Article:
He woke in the morning crying, pulling the sheets over his head and telling me he was going to throw up. I pulled him out of the bed by his feet and dragged him onto the hardwood floor. The crying continued through breakfast where he refused to eat. The scene repeated itself for months, over and over, like a bad movie stuck on rewind.
Then he stopped eating, and my mommy alarm went off. Something wasn't right.
We were between pediatricians so I didn't know who to call. I called our allergist, Dr. Mark Ellis, and he told me to take Sam to a gastroenterologist as soon as I could. I called the group he recommended and there was a three-month wait. That was too long _ Sam was already pencil thin and now he wasn't eating. So I called back and begged for another recommendation. Two weeks later we got in to see Dr. Phyllis Agran. She suggested testing him as soon as possible.
The testing would involve putting Sam under anesthesia and taking biopsies of his esophagus.
Sam had the procedure done at Children's Hospital of Orange County, Calif. For any parent, putting a child under is nerve-racking. Did I make the right decision? What if something goes wrong? Sam also has a huge fear of needles, so it is an understatement when I say it was not a lot of fun for either of us.
Dr. Agran came out after the procedure and said, "Samuel's esophagus was very inflamed, aggravated and purple." She thought the changes were compatible with "EE," also known as Eosinophilic esophagitis, a food allergy that causes everything from heartburn to severe vomiting to severe weight loss. But she wouldn't know for sure until she got the biopsy results back. She handed me pictures of the inside of my son's esophagus. Even if it wasn't inflamed or purple, it was no treat to look at.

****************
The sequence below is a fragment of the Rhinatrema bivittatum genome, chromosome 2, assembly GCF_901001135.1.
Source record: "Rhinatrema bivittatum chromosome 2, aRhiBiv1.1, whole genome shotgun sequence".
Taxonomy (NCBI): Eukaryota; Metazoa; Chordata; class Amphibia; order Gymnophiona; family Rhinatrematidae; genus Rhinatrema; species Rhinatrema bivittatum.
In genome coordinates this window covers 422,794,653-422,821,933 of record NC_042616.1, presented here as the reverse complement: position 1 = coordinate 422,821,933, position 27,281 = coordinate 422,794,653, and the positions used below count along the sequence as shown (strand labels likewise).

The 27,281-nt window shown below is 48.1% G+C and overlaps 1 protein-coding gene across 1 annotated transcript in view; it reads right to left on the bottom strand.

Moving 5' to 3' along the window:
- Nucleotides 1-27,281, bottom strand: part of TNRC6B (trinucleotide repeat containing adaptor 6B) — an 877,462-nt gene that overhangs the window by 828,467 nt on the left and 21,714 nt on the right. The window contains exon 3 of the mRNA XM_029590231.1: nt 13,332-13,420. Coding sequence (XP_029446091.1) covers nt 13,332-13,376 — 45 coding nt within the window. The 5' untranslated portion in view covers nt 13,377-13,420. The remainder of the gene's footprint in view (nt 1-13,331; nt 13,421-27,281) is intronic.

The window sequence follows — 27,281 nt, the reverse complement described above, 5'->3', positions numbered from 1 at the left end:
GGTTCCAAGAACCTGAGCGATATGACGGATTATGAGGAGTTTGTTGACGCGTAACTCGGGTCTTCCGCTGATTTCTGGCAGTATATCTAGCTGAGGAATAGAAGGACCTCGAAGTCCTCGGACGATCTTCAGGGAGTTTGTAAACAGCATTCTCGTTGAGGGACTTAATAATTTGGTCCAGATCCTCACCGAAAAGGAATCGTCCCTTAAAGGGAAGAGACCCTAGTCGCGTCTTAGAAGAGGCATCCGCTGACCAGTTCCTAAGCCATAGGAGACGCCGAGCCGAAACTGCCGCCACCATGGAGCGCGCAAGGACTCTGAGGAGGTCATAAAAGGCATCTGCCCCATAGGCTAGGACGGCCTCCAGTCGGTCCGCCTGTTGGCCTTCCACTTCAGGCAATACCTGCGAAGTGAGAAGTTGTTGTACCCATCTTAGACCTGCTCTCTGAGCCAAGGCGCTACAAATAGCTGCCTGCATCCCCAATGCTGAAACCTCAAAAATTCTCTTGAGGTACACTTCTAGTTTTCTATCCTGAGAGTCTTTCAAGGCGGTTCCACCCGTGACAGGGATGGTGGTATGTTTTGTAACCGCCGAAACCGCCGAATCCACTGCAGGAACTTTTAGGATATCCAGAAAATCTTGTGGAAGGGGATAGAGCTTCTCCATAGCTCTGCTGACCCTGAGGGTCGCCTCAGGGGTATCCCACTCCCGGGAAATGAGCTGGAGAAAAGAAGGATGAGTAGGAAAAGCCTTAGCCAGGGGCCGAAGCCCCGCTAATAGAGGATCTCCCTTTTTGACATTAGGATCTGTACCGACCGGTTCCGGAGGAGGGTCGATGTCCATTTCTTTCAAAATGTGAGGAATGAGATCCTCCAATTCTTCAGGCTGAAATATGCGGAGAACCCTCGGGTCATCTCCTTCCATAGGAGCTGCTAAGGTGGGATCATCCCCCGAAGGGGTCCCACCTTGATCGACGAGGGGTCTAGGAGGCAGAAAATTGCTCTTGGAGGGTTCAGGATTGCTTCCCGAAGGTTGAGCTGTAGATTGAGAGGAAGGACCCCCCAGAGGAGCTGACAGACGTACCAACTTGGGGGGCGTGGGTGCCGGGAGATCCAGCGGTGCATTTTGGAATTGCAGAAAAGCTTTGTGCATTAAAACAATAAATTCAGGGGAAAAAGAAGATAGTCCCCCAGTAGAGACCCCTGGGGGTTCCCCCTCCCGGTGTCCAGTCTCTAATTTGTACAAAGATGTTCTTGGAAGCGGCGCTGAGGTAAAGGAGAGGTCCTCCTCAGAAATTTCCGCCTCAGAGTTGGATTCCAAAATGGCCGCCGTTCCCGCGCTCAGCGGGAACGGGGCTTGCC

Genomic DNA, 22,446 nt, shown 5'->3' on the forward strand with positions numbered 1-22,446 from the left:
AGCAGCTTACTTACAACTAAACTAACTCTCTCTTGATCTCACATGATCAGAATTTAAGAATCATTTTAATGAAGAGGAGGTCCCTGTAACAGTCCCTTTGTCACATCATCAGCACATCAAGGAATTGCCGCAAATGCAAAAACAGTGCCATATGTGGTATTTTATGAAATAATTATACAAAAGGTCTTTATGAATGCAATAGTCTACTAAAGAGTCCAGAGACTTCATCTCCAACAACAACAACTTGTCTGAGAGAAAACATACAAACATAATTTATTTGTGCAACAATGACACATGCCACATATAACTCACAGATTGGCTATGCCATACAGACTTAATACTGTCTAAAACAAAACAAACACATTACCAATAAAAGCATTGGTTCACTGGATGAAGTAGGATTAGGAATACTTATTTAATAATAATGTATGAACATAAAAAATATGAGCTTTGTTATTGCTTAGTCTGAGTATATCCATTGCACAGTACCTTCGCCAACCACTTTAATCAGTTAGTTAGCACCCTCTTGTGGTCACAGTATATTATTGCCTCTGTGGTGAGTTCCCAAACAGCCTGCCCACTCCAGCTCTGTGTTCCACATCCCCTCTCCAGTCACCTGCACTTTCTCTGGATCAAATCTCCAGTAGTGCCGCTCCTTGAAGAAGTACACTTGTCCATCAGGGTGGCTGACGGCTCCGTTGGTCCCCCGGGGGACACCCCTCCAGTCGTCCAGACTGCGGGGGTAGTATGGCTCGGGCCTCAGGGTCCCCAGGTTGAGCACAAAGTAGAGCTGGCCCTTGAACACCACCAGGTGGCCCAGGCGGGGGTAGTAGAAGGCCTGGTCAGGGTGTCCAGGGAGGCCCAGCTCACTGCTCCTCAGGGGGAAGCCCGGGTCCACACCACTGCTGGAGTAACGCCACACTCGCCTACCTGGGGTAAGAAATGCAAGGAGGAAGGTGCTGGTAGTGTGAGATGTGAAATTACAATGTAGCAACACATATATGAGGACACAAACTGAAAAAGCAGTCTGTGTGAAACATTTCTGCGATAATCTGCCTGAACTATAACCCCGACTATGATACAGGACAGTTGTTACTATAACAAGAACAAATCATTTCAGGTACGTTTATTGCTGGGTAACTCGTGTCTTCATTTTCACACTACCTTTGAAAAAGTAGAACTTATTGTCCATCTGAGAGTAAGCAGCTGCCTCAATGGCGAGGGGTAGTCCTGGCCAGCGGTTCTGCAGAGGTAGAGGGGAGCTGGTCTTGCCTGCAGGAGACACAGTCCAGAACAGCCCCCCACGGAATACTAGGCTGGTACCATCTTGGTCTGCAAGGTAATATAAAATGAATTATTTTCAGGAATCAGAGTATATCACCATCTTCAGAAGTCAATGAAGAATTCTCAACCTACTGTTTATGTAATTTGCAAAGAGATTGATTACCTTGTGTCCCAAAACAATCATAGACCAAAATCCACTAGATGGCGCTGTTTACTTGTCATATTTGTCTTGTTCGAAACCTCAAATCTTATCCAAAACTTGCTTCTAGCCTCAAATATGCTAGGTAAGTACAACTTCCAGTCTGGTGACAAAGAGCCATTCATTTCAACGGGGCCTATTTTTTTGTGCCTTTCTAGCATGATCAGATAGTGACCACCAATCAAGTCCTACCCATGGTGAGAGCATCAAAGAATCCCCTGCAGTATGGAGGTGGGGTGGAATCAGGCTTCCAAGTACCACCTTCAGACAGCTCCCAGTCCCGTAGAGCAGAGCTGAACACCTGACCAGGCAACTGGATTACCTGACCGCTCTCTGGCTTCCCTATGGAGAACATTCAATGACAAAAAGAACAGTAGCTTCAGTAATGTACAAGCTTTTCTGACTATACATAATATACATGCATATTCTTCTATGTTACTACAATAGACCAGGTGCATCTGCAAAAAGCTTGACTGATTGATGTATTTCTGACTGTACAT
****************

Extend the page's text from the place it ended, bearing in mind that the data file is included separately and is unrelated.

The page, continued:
I just nodded, acting like I understood.
We met with her a week later and she went over the biopsy results. She believed Sam had Eosinophilic esophagitis because of the large number of eosinophils the biopsy had shown. She could have been speaking Greek. What was an eosinophil? I couldn't even pronounce it. I realized, later, when I tried to plug it into Google, that I couldn't spell it either.
Basically, Sam was allergic to something he was swallowing. Dr. Agran had been seeing more and more kids with it lately. She told us we would have to go back to Dr. Ellis.
Sam felt very smug and vindicated. He announced to the school staff, "See, there was really something wrong with me!" I felt as if the words "bad mother" were stamped across my forehead.
Dr. Ellis had also been seeing an increased incidence of EE, but was at a loss about how to proceed. We started with the scratch testing of foods and pollens. Samuel's back became a big mass of red. He was allergic to corn, rice, soy, potato, garlic, cottonseed oil, peas, shell fish, melons, nuts and many pollens. His aversion to McDonald's fries now made sense to me. He knew it made him feel bad.
Then we went on to patch testing. This is another form of torture I've decided. They put little bits of food they think you might be allergic to on your skin and tape it. Then it has to stay on for 48 hours, and you can't shower. The smell is really attractive at the end. After all of that, the tests were inconclusive.
Dr. Ellis then discussed our treatment options. Only a few U.S. clinics specialize in EE: San Diego, Philadelphia and Cincinnati's Children Hospitals. I made the call to San Diego.
The clinic deals with all of the issues that come with EE- allergies, immunology, gastroenterology and nutrition. It's a one-stop shop. We didn't really know what to expect.
In walked three doctors, firing off question after question. I felt as if I was on the "hot seat." My husband sat mute and stunned. Sam tried to answer, but felt intimidated by the number of adults looking and poking him in the hot little room.
Then it was my turn to ask questions.
How do we to fix it? Steroids, diet.